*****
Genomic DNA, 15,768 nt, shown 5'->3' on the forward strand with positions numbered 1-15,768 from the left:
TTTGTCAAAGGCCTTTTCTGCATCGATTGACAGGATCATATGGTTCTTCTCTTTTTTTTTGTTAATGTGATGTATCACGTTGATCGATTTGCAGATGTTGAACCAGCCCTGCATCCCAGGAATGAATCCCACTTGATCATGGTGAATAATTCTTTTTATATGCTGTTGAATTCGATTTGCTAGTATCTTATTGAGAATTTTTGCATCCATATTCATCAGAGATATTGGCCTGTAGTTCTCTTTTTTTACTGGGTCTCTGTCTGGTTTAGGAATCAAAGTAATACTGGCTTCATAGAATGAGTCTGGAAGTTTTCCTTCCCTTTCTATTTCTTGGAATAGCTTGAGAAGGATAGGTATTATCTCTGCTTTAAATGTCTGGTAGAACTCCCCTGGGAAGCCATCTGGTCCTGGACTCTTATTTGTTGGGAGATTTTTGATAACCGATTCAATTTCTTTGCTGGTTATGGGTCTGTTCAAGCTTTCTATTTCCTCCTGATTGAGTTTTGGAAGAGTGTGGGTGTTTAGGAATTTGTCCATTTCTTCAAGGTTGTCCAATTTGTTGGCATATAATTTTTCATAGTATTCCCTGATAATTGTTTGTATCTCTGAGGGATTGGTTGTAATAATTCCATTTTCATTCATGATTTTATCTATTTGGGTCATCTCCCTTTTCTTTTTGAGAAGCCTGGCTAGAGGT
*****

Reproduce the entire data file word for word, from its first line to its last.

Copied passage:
Genomic DNA, 15,768 nt, shown 5'->3' on the forward strand with positions numbered 1-15,768 from the left:
TTTGTCAAAGGCCTTTTCTGCATCGATTGACAGGATCATATGGTTCTTCTCTTTTTTTTTGTTAATGTGATGTATCACGTTGATCGATTTGCAGATGTTGAACCAGCCCTGCATCCCAGGAATGAATCCCACTTGATCATGGTGAATAATTCTTTTTATATGCTGTTGAATTCGATTTGCTAGTATCTTATTGAGAATTTTTGCATCCATATTCATCAGAGATATTGGCCTGTAGTTCTCTTTTTTTACTGGGTCTCTGTCTGGTTTAGGAATCAAAGTAATACTGGCTTCATAGAATGAGTCTGGAAGTTTTCCTTCCCTTTCTATTTCTTGGAATAGCTTGAGAAGGATAGGTATTATCTCTGCTTTAAATGTCTGGTAGAACTCCCCTGGGAAGCCATCTGGTCCTGGACTCTTATTTGTTGGGAGATTTTTGATAACCGATTCAATTTCTTTGCTGGTTATGGGTCTGTTCAAGCTTTCTATTTCCTCCTGATTGAGTTTTGGAAGAGTGTGGGTGTTTAGGAATTTGTCCATTTCTTCAAGGTTGTCCAATTTGTTGGCATATAATTTTTCATAGTATTCCCTGATAATTGTTTGTATCTCTGAGGGATTGGTTGTAATAATTCCATTTTCATTCATGATTTTATCTATTTGGGTCATCTCCCTTTTCTTTTTGAGAAGCCTGGCTAGAGGT